“Harsh Degrees” is my favourite track on the album. It is simply a savage, incendiary, instantly lovable track. There is no midtrack break just 3 minutes 10 secs of pure adrenaline-driven exuberance. This shouts confidence from the rooftops. It’s a punk love-song, and the screeching reverb at the end rounds it off with perfection.
The last track on the album “Station Wagon” begins with an almost country twang. The longest track on Drunk Tank Pink at 6mins 35 seconds, it begins at a trotting pace. Clear slow vocals, this begins calm and composed. This time the mid-point has a beautiful keyboard section with Charlie telling us to look at the cloud, “and all is but a distant memory when I look up at it”. Our problems are put in perspective if we look up. This song is one of positivity as if the expression of anxieties in the previous songs have exorcised them. “There’s a new station wagon and it’s hitting the road”. This is the perfect track to close the album. It builds to the end, suggesting growth in confidence, and readiness for the future.
Shame began the journey to producing a second album feeling shell shocked from constant touring. To cope, guitarist Sean Coyle-Smith barricaded himself in his bedroom and obsessively deconstructed his very approach to playing and making music. Frontman Charlie Steen took a different approach and partied. The toll of life in the band had hit hard. The disintegration of his relationship, the loss of a sense of self and the growing identity crisis both the band and an entire generation were feeling. “When you’re exposed to all of that for the first time you think you’re f*cking indestructible,” he said. “After a few years, you reach a point where you realise everyone need a bath and a good night’s sleep sometimes.”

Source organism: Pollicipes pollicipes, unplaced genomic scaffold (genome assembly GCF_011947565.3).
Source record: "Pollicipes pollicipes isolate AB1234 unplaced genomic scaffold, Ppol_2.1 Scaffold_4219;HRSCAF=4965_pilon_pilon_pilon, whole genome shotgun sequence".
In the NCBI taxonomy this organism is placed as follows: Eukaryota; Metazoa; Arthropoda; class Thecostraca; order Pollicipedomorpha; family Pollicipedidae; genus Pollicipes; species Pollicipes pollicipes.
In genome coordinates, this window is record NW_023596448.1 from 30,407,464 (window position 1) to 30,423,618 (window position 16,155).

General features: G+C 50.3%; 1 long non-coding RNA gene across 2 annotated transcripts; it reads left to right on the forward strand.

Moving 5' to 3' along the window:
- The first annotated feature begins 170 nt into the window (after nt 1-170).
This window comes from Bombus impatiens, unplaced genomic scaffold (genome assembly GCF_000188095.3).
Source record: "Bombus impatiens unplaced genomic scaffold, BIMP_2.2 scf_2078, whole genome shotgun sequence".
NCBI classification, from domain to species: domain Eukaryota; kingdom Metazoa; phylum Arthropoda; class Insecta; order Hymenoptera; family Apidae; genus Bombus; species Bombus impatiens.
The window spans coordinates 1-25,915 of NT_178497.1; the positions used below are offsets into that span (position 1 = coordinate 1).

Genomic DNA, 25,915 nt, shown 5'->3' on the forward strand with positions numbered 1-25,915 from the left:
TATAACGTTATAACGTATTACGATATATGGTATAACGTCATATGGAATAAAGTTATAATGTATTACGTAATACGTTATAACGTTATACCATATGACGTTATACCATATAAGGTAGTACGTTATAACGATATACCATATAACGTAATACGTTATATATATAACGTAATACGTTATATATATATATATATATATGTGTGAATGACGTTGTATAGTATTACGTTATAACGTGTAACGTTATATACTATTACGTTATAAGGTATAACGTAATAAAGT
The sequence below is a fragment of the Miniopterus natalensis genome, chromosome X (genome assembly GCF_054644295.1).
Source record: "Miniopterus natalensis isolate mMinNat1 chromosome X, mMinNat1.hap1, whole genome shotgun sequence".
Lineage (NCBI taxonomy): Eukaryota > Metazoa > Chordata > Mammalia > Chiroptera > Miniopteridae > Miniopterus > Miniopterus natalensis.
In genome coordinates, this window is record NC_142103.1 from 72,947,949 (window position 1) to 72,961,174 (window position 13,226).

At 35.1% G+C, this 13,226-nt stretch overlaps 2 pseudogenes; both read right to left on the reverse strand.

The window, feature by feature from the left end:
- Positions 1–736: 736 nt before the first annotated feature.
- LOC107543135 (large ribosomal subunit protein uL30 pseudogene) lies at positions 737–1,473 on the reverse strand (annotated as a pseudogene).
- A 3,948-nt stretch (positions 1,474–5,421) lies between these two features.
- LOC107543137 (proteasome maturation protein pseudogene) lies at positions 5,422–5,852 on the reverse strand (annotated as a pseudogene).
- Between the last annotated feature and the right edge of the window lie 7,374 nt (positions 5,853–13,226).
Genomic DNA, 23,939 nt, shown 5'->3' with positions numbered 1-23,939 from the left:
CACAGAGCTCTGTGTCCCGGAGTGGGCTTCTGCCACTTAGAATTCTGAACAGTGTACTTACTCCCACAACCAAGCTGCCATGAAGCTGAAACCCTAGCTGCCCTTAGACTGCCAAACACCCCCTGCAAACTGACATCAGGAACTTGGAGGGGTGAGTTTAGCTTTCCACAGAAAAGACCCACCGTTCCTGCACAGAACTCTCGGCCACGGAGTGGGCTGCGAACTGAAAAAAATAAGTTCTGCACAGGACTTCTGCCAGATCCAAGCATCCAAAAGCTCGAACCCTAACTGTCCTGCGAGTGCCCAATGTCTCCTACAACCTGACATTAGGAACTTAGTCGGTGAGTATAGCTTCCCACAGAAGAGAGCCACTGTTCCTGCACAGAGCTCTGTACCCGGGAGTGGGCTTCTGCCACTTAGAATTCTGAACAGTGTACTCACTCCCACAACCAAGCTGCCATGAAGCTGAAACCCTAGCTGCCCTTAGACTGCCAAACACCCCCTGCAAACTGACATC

Charlie hid away to work on the lyrics in a room painted from floor to ceiling in the pink shade developed to calm down inmates in a US Naval correctional facility. The result is an album full of twists and turns, depth, emotion, and honesty; however, I am not sure the calming influence of the colour Drunk Tank Pink worked. Thank goodness…